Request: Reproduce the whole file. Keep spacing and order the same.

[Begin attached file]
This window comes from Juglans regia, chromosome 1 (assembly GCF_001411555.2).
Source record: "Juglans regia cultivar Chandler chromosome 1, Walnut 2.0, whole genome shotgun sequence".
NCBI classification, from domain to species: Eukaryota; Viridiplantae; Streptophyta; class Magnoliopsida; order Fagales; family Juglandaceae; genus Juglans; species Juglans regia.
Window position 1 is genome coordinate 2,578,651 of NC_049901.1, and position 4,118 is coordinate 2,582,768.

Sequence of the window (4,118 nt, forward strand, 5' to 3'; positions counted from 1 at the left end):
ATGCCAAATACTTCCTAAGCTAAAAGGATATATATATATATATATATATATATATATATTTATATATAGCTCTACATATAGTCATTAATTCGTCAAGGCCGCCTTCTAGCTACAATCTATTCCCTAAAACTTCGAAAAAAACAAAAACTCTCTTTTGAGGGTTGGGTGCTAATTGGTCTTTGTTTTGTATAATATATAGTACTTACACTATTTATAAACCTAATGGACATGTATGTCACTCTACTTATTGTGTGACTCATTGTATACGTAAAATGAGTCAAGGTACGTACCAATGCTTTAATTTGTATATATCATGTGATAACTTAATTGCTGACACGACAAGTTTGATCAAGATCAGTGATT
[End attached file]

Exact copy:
This window comes from Juglans regia, chromosome 1 (assembly GCF_001411555.2).
Source record: "Juglans regia cultivar Chandler chromosome 1, Walnut 2.0, whole genome shotgun sequence".
NCBI classification, from domain to species: Eukaryota; Viridiplantae; Streptophyta; class Magnoliopsida; order Fagales; family Juglandaceae; genus Juglans; species Juglans regia.
Window position 1 is genome coordinate 2,578,651 of NC_049901.1, and position 4,118 is coordinate 2,582,768.

Sequence of the window (4,118 nt, forward strand, 5' to 3'; positions counted from 1 at the left end):
ATGCCAAATACTTCCTAAGCTAAAAGGATATATATATATATATATATATATATATATATTTATATATAGCTCTACATATAGTCATTAATTCGTCAAGGCCGCCTTCTAGCTACAATCTATTCCCTAAAACTTCGAAAAAAACAAAAACTCTCTTTTGAGGGTTGGGTGCTAATTGGTCTTTGTTTTGTATAATATATAGTACTTACACTATTTATAAACCTAATGGACATGTATGTCACTCTACTTATTGTGTGACTCATTGTATACGTAAAATGAGTCAAGGTACGTACCAATGCTTTAATTTGTATATATCATGTGATAACTTAATTGCTGACACGACAAGTTTGATCAAGATCAGTGATT